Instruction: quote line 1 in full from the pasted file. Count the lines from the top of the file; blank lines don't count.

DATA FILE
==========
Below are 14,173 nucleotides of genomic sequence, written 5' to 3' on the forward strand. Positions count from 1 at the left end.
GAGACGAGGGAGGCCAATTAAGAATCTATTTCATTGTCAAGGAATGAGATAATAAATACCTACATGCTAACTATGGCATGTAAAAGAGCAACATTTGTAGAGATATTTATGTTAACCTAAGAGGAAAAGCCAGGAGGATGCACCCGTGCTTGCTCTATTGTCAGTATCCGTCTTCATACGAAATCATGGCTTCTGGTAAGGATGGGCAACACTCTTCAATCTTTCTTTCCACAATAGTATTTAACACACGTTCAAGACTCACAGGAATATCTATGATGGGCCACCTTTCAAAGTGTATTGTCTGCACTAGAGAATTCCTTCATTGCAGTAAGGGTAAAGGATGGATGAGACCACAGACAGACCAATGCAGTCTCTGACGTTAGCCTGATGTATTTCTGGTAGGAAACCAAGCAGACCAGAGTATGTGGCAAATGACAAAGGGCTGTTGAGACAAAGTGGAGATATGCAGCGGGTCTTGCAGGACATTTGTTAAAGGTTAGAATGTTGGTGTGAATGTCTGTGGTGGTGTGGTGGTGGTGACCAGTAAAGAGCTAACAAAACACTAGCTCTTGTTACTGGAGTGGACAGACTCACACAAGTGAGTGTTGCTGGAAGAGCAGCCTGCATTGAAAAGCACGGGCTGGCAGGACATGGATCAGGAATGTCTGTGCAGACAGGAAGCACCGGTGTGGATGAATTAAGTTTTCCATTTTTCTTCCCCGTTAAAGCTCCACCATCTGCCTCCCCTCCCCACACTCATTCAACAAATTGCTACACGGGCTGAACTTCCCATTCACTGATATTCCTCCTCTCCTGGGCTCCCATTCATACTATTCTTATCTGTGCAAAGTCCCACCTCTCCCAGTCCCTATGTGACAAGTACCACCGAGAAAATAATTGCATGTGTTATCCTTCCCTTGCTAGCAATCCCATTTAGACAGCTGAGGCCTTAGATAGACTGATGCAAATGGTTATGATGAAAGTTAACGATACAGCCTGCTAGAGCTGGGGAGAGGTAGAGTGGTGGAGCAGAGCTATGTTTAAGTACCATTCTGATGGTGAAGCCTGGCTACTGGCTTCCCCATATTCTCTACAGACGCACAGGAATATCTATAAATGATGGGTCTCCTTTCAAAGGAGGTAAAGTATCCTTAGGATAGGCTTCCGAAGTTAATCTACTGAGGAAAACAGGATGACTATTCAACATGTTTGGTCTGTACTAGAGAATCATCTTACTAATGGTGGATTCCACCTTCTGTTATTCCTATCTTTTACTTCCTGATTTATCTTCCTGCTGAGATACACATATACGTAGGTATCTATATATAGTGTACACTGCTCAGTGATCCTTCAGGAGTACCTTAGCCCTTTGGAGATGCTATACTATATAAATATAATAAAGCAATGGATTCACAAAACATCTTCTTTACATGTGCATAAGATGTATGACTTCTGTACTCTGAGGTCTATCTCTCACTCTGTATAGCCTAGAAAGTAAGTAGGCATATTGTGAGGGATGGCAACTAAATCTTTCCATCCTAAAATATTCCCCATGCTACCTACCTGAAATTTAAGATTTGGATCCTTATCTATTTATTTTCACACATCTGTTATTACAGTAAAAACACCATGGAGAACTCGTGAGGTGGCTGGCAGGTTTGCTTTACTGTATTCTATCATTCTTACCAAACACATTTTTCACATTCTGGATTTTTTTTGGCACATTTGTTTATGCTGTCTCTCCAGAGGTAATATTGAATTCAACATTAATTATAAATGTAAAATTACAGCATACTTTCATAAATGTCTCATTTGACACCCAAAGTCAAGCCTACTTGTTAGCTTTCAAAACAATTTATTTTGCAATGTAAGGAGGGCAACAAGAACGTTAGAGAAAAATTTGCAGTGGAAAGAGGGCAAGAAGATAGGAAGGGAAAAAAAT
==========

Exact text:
Below are 14,173 nucleotides of genomic sequence, written 5' to 3' on the forward strand. Positions count from 1 at the left end.